Embedded Linux Development on Raspberry PI using Buildroot – part2

By | June 20, 2016

In this post, you are going boot raspberry pi with embedded Linux. You will also see the procedure to enable the serial console, as it is disabled by default.

Recall:

In the previous post, we have seen the procedure to create a complete embedded Linux package using buildroot. At the end of the post, we discussed the procedure to flash ‘sdcard.img’ to SD card.

Embedded Linux Development on Raspberry PI using Buildroot – part1

We also covered the steps to connect Raspberry Pi UART to computer.

How to connect Raspberry Pi UART to a computer

Development Environment :

Below components required for the development.

  • Software
    • Ubuntu 14.04
  • Hardware
    • Raspberry Pi
    • SD card with buildroot embedded Linux components
    • USB to UART converter for serial console

Boot Raspberry Pi with Embedded Linux OS:

After flashing sdcard.img to memory card using win32diskimager, you should see two partitions.

Embedded Linux Raspberry Pi

Primary partition :

Primary partition should contain all components as shown below picture. I have briefed about each component in the part-1 post.

Embedded Linux Raspberry pi boot partition

Second partition:

Second partition contains root filesystem. Buildroot took complete pain of creating this folder structure and placing the components into respective folders.

Later, I will discuss about the significance of each folder and the procedure to create your own filesystem.

Embedded Linux Raspberry pi root filesystem

Enable Serial console:

Serial console is very important component in embedded Linux. Since, raspberry pi board has very limited pinouts available, all Linux demos disables serial console and use those pins as GPIOs.

So, when you boot default buildroot demo images will not see any debug information on serial console. You will only see below message.

Uncompressing Linux... done, booting the kernel.

You really don’t know whether the booting is successful or not.

So, to enable serial console, You need to do below modification.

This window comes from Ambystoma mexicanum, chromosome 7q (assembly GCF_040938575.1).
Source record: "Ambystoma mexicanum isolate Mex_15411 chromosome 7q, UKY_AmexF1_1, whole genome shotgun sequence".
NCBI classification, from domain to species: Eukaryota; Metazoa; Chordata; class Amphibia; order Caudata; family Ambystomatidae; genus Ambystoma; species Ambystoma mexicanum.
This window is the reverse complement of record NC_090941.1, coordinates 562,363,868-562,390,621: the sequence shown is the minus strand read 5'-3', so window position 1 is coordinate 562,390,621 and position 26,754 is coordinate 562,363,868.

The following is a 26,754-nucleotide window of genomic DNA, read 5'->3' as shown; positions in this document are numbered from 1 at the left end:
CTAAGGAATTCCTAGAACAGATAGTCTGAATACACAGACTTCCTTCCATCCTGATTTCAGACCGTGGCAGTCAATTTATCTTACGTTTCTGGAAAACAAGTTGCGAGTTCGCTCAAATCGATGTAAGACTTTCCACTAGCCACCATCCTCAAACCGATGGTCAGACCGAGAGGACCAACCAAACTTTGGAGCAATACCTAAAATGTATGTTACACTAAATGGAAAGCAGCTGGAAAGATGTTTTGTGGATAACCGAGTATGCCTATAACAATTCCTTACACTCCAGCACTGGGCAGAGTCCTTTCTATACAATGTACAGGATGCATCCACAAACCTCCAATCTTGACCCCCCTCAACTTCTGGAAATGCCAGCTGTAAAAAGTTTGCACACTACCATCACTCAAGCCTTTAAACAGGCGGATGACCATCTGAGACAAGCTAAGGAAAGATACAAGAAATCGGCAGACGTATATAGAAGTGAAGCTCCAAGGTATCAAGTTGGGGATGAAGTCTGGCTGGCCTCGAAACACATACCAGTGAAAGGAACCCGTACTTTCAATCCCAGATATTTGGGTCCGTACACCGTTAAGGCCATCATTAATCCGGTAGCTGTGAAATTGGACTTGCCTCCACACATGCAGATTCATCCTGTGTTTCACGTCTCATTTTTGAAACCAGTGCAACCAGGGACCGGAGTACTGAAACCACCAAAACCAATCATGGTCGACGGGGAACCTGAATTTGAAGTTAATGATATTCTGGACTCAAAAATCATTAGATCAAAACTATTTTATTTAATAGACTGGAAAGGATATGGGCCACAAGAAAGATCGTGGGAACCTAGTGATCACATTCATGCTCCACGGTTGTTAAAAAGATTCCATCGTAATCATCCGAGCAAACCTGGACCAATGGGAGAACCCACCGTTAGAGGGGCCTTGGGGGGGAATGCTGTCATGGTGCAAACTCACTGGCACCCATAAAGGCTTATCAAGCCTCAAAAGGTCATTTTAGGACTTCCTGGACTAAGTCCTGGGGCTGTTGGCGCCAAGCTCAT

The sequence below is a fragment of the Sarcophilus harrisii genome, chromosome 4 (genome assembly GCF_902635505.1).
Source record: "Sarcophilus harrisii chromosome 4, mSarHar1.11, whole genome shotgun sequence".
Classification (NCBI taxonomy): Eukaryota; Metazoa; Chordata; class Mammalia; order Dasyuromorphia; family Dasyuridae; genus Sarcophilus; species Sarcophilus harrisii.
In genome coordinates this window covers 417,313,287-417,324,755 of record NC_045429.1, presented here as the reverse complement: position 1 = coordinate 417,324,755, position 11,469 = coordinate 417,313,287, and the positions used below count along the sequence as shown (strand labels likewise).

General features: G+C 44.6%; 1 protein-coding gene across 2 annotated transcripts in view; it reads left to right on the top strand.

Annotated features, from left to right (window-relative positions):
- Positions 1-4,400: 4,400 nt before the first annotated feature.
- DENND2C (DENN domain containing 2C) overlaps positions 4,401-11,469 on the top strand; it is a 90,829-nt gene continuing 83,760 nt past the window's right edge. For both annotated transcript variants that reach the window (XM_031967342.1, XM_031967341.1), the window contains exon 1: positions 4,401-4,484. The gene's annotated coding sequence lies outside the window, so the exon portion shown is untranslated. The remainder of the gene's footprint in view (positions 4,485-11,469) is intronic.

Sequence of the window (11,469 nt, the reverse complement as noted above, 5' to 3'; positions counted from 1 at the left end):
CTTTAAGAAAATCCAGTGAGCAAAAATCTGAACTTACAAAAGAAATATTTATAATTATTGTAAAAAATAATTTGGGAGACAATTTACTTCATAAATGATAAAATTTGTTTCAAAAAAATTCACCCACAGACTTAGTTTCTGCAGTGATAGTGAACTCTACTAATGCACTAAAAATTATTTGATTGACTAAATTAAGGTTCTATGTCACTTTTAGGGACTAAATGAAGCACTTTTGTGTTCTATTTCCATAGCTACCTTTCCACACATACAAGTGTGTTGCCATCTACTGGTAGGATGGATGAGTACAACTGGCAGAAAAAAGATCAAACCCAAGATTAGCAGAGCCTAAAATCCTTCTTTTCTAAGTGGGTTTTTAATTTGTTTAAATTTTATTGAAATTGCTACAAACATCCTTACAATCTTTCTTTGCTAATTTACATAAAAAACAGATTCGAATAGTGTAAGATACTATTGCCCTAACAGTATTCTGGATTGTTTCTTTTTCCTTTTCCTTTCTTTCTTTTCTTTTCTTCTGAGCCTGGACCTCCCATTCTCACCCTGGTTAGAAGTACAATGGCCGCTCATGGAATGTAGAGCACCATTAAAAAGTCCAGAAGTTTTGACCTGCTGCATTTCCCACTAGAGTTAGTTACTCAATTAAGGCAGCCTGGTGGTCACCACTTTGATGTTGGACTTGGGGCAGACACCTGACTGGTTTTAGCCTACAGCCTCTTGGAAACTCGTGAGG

1. Change command Line args:

  • In SD card boot partition, open command cmdline.txt file
  • By default, you will only see below line
root=/dev/mmcblk0p2 rootfstype=ext4 rootwait
  • Delete entire line, and copy and paste below line to enable serial console
dwc_otg.lpm_enable=0 console=ttyAMA0,115200 kgdboc=ttyAMA0,115200 console=tty1 root=/dev/mmcblk0p2 rootfstype=ext4 elevator=deadline rootwait

Understanding the arguments

dwc_otg.lpm_enable=0    - Disable LPM support to fix few USB issues
console=ttyAMA0,115200  - To divert serial console log to UART
kgdboc=ttyAMA0,115200   - To divert kernel debug messages to UART
root=/dev/mmcblk0p2     - SD card's second partition has root filesystem
rootfstype=ext4         - Root filesystem partition type
rootwait                - Wait for SD card response

2. Change inittab:

To allow login over serial console, you need to do below steps

  • In the root filesystem partition, go to ‘etc’ folder
  • Find and open ‘inittab’ file, (may be root permissions required)
  • Find below line
# Put a getty on the serial port
  • Now, Add this line after that.
ttyAMA0::respawn:/sbin/getty -L  ttyAMA0 115200 vt100

This line is responsible for getting login prompt, and other shell messages to serial console.

“raspbian os” users may find above line somewhat strange. In raspbian, to enable serial console, you need to add below line in inittab file

T0:23:respawn:/sbin/getty -L  ttyAMA0 115200 vt100

Boot the board:

Now insert the SD card and connect the power supply. You should see console logs and login prompt.

Enter login name as ‘root’.

[    2.964755] smsc95xx 1-1.1:1.0 eth0: register 'smsc95xx' at usb-20980000.usba
[    3.025044] uart-pl011 20201000.uart: no DMA platform data                   
                                                                                
Welcome to Buildroot                                                            
buildroot login:

Yup, your first step towards embedded Linux development is completed.

What’s next ?

In the next post, you will

  • see the procedure to enable u-boot in the buildroot
  • do necessary modification to boot raspberry Pi with uboot.
  • see TFTP boot
  • see NFS boot

Great day

Minion

2 thoughts on “Embedded Linux Development on Raspberry PI using Buildroot – part2

  1. nayn

    what is the default buildroot login and password , or when do I need to configure it ?

    Reply

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